Books about Anguilla


Saturday, 22 May 2010

Comments on a planned “hostile takeover” of ANGLEC

My recent articles/commentaries seem to have provoked some concern among supporters of the Government as to my motives. In fact one talk show, supportive of the Government, drew comments from one of its notorious callers that ”rather than writing articles and dividing the country Victor Banks should come in and work with the Government”. Another well-known pundit remarked: “Victor Banks was quiet for sixteen years all of a sudden he is in every publication of the Anguillian”.

I will not treat any of these viewpoints with the disdain they deserve --- but I believe that I should set the record straight. First of all I have decided to use this medium to share my views on issues with the public --- and you will note that I am not presumptuous to use the term “educate the public”. Secondly, I have decided that I will not hide under a pseudonym or pen name. I will write under my own name. Thirdly, I will not take cowardly shots on any blog --- I will take full responsibility for everything I say; and finally, I am totally committed to doing a regular commentary on the issues and hope that Anguillians recognize that it is necessary for a country and its citizens to be tolerant enough to accept opposing views. I have absolutely no intention of stopping.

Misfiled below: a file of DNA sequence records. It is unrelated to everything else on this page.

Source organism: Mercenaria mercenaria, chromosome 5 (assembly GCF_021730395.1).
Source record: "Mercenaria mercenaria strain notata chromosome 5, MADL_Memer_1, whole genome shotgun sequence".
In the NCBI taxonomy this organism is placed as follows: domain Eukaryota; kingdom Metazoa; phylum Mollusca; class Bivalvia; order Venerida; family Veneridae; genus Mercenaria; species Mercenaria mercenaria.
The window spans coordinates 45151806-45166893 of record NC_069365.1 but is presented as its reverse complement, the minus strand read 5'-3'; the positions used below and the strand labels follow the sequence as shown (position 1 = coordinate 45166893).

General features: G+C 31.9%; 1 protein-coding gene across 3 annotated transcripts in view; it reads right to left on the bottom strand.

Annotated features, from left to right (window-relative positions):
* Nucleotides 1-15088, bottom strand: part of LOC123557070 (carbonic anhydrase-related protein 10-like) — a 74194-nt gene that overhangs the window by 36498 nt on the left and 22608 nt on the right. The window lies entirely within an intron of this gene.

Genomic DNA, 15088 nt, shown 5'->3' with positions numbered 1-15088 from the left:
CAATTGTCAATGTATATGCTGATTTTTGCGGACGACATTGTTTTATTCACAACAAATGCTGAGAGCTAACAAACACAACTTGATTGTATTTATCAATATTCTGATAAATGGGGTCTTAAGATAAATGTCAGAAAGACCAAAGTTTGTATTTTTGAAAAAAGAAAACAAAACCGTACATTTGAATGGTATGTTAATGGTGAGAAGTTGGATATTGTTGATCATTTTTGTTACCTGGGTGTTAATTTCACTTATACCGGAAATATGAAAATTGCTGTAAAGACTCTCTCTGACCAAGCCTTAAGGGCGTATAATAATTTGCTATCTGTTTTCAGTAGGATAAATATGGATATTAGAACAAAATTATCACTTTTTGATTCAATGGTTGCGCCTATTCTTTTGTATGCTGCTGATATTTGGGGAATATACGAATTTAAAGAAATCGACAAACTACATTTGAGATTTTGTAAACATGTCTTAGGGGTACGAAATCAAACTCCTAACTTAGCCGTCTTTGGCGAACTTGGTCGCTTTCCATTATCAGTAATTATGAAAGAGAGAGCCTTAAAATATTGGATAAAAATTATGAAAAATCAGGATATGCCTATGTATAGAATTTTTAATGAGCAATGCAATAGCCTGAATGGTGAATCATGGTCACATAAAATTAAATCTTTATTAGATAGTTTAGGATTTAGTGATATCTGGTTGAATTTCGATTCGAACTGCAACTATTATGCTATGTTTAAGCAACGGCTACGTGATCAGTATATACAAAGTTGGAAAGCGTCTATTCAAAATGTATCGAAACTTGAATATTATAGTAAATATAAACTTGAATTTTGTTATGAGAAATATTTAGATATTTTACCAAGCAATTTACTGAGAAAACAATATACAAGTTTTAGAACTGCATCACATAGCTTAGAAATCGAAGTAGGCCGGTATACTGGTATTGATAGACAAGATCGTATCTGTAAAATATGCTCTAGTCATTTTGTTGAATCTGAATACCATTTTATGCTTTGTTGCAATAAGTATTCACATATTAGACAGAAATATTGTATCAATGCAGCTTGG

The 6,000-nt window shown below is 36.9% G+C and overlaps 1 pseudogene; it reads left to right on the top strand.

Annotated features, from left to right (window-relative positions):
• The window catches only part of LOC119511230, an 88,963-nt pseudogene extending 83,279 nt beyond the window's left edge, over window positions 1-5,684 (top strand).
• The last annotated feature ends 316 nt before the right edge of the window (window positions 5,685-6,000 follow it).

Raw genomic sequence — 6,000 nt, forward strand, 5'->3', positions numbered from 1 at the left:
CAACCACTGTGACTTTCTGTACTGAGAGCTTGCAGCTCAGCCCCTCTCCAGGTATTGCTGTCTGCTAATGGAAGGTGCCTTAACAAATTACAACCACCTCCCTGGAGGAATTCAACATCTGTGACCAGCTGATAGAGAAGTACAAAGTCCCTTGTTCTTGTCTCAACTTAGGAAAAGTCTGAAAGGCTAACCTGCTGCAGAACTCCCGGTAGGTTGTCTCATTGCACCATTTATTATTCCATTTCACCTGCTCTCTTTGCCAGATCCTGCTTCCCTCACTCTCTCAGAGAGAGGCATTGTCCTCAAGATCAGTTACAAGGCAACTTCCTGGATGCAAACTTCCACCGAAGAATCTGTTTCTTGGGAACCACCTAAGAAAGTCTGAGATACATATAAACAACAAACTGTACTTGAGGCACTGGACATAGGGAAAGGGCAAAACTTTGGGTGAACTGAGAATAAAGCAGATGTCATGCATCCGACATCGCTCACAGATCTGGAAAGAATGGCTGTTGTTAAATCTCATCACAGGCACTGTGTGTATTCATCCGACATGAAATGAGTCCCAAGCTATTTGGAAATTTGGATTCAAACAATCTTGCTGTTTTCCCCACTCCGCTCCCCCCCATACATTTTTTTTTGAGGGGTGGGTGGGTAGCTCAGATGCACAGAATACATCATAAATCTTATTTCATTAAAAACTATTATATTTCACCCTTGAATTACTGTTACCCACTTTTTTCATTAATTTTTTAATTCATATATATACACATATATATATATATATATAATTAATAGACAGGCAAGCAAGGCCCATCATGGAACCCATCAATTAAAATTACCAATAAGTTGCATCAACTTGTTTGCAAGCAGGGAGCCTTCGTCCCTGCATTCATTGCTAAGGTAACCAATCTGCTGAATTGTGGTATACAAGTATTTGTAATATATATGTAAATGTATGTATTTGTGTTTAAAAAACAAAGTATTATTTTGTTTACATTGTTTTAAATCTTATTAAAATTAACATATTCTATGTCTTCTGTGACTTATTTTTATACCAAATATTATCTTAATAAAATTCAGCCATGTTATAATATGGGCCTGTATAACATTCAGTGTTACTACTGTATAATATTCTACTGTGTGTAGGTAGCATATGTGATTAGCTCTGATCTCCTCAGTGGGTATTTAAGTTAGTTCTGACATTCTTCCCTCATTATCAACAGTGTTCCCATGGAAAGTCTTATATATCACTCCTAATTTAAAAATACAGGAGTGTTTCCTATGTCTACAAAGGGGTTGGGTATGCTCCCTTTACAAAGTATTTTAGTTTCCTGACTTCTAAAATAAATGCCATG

This week I looked through my extensive catalogue of issues and decided that it is time to say something about the way this Government has dealt with Boards generally and the ANGLEC Board in particular. Why the ANGLEC Board? Because unlike the other Boards the proposed changes have not yet been consummated ---and my comments might perchance cause the Government to reconsider its plans.

Let me make the general point that any Government has the right to revisit any Board which it believes is not operating in the public interest or in keeping with its vision or mission for the organization. In addition, the Acts that govern the various Boards provide a timetable for the retiring of members and to outline any specific qualifications they should have. I make these comments without reference to the individuals selected to serve on the various Boards --- but I will point out certain principles that should be observed in the selection process.

It may be useful for me to create a list of categories of Boards associated with Government as follows:

• Boards of quasi-government agencies like the Social Security Board and the Anguilla Development Board.

• Boards of agencies owned and subsidized by Government like the Health Authority, the Tourist Board and the Anguilla Water Authority.

• Boards of Public Companies in which the Government of Anguilla has an interest like ANGLEC and to a lesser degree the National Bank of Anguilla.